Change of state with "le"
- Also known as: 了2, change-of-state 了, sentence 了 and modal 了.
了 (le) has many uses. You probably first learned 了 (le) as a particle that tells you an action is completed, which is also known as "了1." However, this article is not about that use of 了 (le); instead, it is about indicating a change of state (了2). In other words, there is now a new situation, or there is about to be a new situation. This whole "change of state" idea can take numerous forms, and this page includes some helpful examples.
Used with Adjectives
When an adjective indicates a change to the subject, 了 (le) is placed at the end of the sentence to indicate a change of state.
Subj. + Adj. + 了
- 我 饿 了 。I'm hungry.
- 孩子们 都 累 了 。The kids are all tired.
- 妈妈 老 了 。We aren't used to thinking of her as old, but she is now.Mom has gotten old.
- 你 胖 了 。You used to not be fat.You've gotten fat.
- 你 是不是 生气 了 ？Are you mad?
Used with Verbs
When following a verb or verb phrase, the 了 (le) indicates a change in an overall situation. For these sentences, sometimes you can translate this 了 (le) as "now."
Subj. + Verb + 了
- 下雨 了 。It wasn't raining, but now it is.It's raining.
- 宝宝 会 说话 了 。He couldn't before.The baby can speak now.
- 他 当 经理 了 。He wasn't a manager before.He became a manager.
- 你 有 女朋友 了 ？He didn't have one before.You have a girlfriend now?
- 我 男朋友 找到 新 工作 了 。A big change for sure.My boyfriend has found a new job.
Change of Situation in the Negative
When you take the same "change of situation" pattern and put a 不 (bù) before the verb, you're indicating that something already decided has changed. What had once been green-lit is now getting a red light. What was once "on" is now "off." The "change of situation" indicated by 了 (le) is still the same, although the change is often simply mental: it's a change of plans, or a change of intent.
Subj. + 不 + Verb + 了
- 我 不 买 了 。I had previously decided to buy it.I'm not buying it now.
- 我 不 回家 吃 晚饭 了 。I had previously decided to go home for dinner.I'm not going to go home for dinner tonight.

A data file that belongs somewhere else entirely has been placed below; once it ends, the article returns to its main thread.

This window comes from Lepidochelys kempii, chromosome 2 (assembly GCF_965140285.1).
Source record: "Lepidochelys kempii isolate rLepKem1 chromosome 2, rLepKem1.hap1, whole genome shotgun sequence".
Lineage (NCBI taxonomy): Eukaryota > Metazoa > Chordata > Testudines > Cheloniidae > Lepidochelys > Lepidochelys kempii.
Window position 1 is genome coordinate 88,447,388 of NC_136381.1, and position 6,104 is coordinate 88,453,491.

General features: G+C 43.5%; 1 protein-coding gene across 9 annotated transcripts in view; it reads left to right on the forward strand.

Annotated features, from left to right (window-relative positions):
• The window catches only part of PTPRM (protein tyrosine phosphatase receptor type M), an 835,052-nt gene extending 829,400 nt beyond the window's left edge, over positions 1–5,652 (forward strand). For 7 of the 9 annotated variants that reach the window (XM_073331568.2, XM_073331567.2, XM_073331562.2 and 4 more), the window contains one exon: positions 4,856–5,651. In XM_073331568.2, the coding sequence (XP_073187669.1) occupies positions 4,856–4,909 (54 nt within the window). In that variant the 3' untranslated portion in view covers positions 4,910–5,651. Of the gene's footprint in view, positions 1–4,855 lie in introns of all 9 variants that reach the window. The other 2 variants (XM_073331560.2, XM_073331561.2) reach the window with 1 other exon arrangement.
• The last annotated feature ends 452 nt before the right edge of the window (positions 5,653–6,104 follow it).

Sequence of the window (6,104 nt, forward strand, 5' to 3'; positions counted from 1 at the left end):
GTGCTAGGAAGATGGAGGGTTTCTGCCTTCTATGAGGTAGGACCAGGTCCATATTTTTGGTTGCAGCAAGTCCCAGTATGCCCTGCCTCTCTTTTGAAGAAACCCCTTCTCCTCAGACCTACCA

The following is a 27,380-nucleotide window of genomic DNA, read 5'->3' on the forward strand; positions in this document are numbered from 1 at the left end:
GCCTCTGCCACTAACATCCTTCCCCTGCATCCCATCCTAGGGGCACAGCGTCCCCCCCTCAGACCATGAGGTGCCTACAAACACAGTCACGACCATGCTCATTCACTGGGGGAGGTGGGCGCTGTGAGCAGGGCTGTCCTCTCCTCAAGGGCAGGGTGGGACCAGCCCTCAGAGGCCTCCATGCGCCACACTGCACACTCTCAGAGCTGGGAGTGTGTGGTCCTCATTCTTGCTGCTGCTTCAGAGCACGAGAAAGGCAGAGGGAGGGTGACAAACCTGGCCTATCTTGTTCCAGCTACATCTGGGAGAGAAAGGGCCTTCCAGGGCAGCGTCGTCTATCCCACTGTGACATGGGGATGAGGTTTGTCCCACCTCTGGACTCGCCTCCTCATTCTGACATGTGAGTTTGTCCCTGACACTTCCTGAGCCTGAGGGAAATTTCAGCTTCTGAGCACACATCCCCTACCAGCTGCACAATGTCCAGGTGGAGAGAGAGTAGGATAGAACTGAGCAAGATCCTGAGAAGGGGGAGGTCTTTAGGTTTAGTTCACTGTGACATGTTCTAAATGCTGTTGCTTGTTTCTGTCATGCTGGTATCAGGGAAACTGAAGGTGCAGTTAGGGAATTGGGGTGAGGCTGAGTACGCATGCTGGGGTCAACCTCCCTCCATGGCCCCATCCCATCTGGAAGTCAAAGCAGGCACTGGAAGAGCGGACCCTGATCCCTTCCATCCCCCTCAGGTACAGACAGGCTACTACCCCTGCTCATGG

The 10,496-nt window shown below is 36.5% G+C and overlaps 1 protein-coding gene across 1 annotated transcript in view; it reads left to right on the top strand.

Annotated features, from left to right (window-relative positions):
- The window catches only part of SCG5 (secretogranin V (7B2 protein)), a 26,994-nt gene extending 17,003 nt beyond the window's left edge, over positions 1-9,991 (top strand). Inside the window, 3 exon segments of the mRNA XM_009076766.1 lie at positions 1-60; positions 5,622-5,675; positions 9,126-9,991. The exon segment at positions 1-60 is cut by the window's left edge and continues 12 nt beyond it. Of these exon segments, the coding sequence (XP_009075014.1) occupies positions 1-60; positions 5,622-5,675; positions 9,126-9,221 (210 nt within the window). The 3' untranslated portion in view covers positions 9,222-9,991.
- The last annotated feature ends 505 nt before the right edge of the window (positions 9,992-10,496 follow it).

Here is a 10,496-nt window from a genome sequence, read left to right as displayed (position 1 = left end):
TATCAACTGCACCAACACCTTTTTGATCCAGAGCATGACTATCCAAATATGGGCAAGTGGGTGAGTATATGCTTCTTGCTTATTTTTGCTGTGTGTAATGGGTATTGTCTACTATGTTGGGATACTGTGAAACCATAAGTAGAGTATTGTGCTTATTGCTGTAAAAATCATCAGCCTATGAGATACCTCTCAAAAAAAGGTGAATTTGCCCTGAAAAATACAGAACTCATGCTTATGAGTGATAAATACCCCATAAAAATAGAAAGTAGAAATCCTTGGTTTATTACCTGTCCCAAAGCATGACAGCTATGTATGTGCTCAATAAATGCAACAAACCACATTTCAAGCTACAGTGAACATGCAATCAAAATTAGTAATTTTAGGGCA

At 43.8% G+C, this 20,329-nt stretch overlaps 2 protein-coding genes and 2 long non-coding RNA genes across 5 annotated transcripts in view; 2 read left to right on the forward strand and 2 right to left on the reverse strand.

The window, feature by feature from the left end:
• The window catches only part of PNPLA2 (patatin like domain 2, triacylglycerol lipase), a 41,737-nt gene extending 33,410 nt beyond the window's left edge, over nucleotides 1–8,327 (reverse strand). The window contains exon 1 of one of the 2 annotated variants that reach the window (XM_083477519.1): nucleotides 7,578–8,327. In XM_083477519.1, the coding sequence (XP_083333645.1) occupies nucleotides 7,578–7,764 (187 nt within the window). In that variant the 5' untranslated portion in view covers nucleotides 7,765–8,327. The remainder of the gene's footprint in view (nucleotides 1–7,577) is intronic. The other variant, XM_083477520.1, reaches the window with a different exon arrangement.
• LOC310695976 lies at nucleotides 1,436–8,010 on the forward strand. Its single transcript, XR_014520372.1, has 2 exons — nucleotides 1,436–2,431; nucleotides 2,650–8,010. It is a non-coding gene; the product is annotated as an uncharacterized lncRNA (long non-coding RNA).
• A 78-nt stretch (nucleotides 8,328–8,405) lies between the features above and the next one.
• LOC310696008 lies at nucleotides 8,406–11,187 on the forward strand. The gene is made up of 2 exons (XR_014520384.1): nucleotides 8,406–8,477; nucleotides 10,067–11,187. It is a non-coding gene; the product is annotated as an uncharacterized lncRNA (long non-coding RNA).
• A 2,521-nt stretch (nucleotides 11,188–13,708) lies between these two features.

- 我 不 去 看电影 了 。I had said I was going.I decided not to go to the movies.
- 我 不 结婚 了 。I had previously planned to get married.I'm not getting married.
This pattern is somewhat similar to expressing "not anymore" with "le".
The whole "change of state" concept might seem very general, and it is. It's vague, and it also takes some getting used to. You should expect it to take a while to get used to this use of 了 (le).
Because it's a little vague and confusing, most learners find it useful to break this "change of state" 了 (le) down into more specific usages, such as using it to mean "now", "already", or "not anymore". Although these are all "flavors" of the "change of state" 了 (le), identifying them as specific cases can make it much easier to get used to using 了 (le) in this way.
- Expressing "now" with "le"
- Expressing "already" with "le"
- Expressing "not anymore" with "le"
- Uses of "le"
Sources and further reading
- HSK Standard Course 3 (pp. 40) Anything Goes (无所不谈) →buy
- Basic Patterns of Chinese Grammar (pp. 68) Anything Goes (无所不谈) →buy
- Chinese: An Essential Grammar, Second Edition (pp. 126-9) Anything Goes (无所不谈) →buy
- Mandarin Chinese: A Functional Reference Grammar (pp. 238-99) Anything Goes (无所不谈) →buy
- New Practical Chinese Reader 2 (新实用汉语课本2) (pp. 217-8) Anything Goes (无所不谈) →buy
- New Practical Chinese Reader 3 (新实用汉语课本3) (pp. 64-5) Anything Goes (无所不谈) →buy
- Integrated Chinese: Level 1, Part 2 (3rd ed) (pp. 8) Anything Goes (无所不谈) →buy
- 40 Lessons for Basic Chinese Course (基础汉语40课上册） (pp. 239) [ →buy]